During the first 20 years of my life, I was a passive learner. Schools and college had been my major knowledge source: Every semester, faculty members provided a syllabus with studying plans for each week, and all I did is strictly following the study guide without questioning. I went to all lectures and labs and completed all homework on time in order to eventually have those nice A’s on my transcripts. I thought I was a excellent student.

I never doubted my learning methods and habits until my first internship. I was assigned to develop major performance and scale reports using Microsoft SSRS. Back then, SQL was a completely new technology to me, so I started “learning” SQL by Google and Stack Overflow. Luckily, I got all of my work done, so I thought I was proficient at SQL. Since I really enjoyed SQL development, I took a course about relational database management system (RDBMS) in college, thanks to which I realized I have been writing sub-optimal SQL code, for example:

  • I used WHILE instead of GROUP BY because I was familiar with looping concept but I didn’t know RDBMS is based on set theory.
  • I used to filter rows using whichever column that can work as I didn’t know how indexes or keys work, which could have improved the run-time of some queries by more than 1,000 times.

After the course ended, I volunteered to rewrite working queries to improve performance. Most importantly, I realized how vital it is to acquire solid foundational knowledge when learning a new skill. Therefore, I started reflecting on my learning methods and finally settled down with a systematic approach.

How to Systematically Learn

To learn a new Technology X, such as a programming language or a framework, systematically, your core learning objectives are being able to answer three questions:

  1. What X is [foundation]
  2. Why/when (not) to use X [foundation]
  3. How to use X [hands-on]

For example, to apply the systematic approach on Hive, you should:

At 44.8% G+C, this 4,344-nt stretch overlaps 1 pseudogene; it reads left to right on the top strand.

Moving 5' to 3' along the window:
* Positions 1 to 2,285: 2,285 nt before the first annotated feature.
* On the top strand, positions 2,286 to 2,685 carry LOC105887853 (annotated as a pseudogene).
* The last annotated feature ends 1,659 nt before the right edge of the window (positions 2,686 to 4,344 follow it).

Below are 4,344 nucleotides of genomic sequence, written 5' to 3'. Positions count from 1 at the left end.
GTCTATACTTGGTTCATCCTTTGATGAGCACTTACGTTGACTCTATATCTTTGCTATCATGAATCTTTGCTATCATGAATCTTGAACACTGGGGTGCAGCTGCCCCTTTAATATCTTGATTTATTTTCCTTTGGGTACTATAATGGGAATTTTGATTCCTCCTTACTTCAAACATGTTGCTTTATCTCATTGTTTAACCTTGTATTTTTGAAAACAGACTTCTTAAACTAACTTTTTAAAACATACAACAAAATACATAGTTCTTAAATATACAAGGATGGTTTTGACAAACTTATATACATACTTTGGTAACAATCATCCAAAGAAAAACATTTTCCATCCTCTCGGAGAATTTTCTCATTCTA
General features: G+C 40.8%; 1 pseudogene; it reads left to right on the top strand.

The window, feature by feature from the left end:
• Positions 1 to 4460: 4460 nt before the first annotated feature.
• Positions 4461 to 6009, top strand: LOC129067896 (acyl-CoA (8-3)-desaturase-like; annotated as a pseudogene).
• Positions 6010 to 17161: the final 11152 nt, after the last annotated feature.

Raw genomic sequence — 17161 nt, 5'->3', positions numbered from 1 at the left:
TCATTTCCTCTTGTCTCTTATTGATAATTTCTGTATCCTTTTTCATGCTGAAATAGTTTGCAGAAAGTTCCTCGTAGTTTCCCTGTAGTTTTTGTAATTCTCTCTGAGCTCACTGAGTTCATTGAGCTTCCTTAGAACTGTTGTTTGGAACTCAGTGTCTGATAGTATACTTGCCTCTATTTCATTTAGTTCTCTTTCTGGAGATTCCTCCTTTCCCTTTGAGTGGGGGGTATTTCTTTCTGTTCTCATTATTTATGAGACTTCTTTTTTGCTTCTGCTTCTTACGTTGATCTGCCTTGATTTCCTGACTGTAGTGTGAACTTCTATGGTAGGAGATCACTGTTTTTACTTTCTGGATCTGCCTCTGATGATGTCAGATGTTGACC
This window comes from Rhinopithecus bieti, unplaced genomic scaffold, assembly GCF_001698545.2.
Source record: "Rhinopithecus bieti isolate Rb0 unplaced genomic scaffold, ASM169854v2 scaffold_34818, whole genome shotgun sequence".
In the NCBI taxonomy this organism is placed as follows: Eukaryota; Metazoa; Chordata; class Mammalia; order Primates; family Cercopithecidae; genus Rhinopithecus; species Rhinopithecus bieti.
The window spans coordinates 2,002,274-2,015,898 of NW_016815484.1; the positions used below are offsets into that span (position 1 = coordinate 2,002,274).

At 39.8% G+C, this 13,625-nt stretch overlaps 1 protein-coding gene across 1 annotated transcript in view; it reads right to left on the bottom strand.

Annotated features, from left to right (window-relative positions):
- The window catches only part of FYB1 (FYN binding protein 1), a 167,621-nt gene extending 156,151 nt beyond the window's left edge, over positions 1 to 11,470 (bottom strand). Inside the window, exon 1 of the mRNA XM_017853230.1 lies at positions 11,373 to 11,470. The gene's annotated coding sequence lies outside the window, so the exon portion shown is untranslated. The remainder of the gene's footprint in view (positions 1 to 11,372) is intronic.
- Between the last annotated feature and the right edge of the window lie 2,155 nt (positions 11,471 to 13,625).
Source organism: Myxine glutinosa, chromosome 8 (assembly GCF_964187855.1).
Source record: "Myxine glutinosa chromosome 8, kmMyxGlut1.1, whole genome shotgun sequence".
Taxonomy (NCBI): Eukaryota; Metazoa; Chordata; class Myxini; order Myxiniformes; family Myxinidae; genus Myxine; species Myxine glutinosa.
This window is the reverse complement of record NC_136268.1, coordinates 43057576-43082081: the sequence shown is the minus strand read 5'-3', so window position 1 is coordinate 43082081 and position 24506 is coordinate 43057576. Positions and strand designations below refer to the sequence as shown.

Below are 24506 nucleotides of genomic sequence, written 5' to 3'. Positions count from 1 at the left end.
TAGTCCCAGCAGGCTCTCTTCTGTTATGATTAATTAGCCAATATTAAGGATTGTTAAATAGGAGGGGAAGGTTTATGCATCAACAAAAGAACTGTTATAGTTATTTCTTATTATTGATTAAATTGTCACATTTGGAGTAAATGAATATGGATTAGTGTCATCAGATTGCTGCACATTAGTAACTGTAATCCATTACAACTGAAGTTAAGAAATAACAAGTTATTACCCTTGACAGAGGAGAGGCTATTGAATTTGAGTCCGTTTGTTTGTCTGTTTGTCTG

• (to answer “What Hive is”) learn about the definition of Hive, high-level architecture of Hive, motivation behind creating Hive and also technologies that Hive is closely related to (e.g., Hadoop and NoSQL concepts).
  • (to answer “Why/when to use X”) learn about the pros and cons of Hive compared to alternative technologies (e.g., RDBMS, Druid), and use cases of Hive.
  • (to answer “How to use Hive”) set up and configure Hive, write HQLs, tune HQLs and practice with real-world data.

Benefits of Systematic Learning

Solid foundational knowledge: Completing objectives No. 1 and 2 will help you build strong basics, which means deeper and better understanding of the technology.

High-performance code: A systematic learning approach starts with building a solid foundational knowledge, so you will more likely write high-performance code by making connections between concepts and implementations.

Identify optimal solution: The ultimate goal of learning technologies is to solve technical problems. Systematic learning can help you identify the best technology to use because you know why and when (not) to use those in your skillset.

Beyond-and-above: With solid foundational knowledge that includes aptitude with high-performance code and an ability to identify the best tool for a particular problem, you can exceed expectations rather than just meet them.

Basics, Hands-On, Which First

When people attempt to acquire a new technology, most of them like to start from (and probably only learn) how to use the new technology. Especially when you are given limited time to get a task done using a new technology, it is impractical to spend substantial amount of time on learning basics first. Remember, the key of systematic learning is about mastering both foundation and application to achieve true proficiency and the order of learning them depends on your timing.

Systematic Learning at Target

As one of the instructors for Target’s internal training sessions on Hadoop, I integrated the systematic learning approach in the training curriculum, aiming to cover both the foundation of Hadoop ecosystem and programming Hadoop applications. During the training sessions, trainees will learn the key components of Hadoop ecosystem, architecture and core concepts of Hadoop, and use cases of Hadoop applications. In addition, we designed a step-by-step, hands-on Hadoop lab in which participants will solve a real-world data problem using HDFS, Yarn, Hive and Oozie and also learn to optimize their data solutions. The systematic training approach will help attendees build a comprehensive understanding of Hadoop: what Hadoop is, when to use Hadoop, and how to program Hadoop, which is a small but important step of improving technical agility and technical practices at Target.

Xinran (Julina) Waibel is a Target software engineer with a specialization in data engineering. She is also a developer of the open-source programming language ForEST.